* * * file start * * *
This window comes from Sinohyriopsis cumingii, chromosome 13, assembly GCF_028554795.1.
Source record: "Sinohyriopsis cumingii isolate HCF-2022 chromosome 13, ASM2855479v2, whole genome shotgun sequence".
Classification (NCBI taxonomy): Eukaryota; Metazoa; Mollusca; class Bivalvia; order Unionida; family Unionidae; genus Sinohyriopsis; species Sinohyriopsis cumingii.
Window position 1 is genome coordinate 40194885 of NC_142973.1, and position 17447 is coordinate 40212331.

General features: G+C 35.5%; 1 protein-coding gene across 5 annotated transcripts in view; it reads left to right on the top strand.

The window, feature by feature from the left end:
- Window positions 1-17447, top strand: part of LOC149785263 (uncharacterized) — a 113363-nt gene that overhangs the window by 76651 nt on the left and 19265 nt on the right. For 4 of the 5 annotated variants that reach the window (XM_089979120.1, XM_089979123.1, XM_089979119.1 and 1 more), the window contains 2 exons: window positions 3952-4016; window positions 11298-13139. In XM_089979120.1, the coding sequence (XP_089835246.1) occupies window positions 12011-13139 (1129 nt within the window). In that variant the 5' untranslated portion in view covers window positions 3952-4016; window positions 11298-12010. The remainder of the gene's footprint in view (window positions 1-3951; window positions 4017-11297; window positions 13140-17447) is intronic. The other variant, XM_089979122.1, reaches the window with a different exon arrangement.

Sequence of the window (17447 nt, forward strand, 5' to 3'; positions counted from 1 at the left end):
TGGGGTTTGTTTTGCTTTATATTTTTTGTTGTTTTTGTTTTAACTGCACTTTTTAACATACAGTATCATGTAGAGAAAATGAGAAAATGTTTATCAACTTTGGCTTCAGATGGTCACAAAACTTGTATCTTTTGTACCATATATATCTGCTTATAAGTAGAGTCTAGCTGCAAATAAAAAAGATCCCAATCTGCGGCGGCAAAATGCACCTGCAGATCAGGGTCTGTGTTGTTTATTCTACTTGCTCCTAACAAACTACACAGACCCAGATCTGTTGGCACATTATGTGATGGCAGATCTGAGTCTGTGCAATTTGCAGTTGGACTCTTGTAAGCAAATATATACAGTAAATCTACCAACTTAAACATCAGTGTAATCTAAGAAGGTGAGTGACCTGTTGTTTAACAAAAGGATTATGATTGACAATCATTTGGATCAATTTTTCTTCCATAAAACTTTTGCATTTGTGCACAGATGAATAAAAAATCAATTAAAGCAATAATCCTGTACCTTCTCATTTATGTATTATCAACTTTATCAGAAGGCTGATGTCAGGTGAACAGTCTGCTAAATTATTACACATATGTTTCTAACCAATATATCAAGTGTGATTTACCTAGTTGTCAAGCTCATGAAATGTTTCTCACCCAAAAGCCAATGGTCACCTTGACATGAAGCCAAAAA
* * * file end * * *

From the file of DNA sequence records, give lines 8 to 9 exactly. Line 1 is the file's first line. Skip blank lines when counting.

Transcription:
Sequence of the window (17447 nt, forward strand, 5' to 3'; positions counted from 1 at the left end):
TGGGGTTTGTTTTGCTTTATATTTTTTGTTGTTTTTGTTTTAACTGCACTTTTTAACATACAGTATCATGTAGAGAAAATGAGAAAATGTTTATCAACTTTGGCTTCAGATGGTCACAAAACTTGTATCTTTTGTACCATATATATCTGCTTATAAGTAGAGTCTAGCTGCAAATAAAAAAGATCCCAATCTGCGGCGGCAAAATGCACCTGCAGATCAGGGTCTGTGTTGTTTATTCTACTTGCTCCTAACAAACTACACAGACCCAGATCTGTTGGCACATTATGTGATGGCAGATCTGAGTCTGTGCAATTTGCAGTTGGACTCTTGTAAGCAAATATATACAGTAAATCTACCAACTTAAACATCAGTGTAATCTAAGAAGGTGAGTGACCTGTTGTTTAACAAAAGGATTATGATTGACAATCATTTGGATCAATTTTTCTTCCATAAAACTTTTGCATTTGTGCACAGATGAATAAAAAATCAATTAAAGCAATAATCCTGTACCTTCTCATTTATGTATTATCAACTTTATCAGAAGGCTGATGTCAGGTGAACAGTCTGCTAAATTATTACACATATGTTTCTAACCAATATATCAAGTGTGATTTACCTAGTTGTCAAGCTCATGAAATGTTTCTCACCCAAAAGCCAATGGTCACCTTGACATGAAGCCAAAAA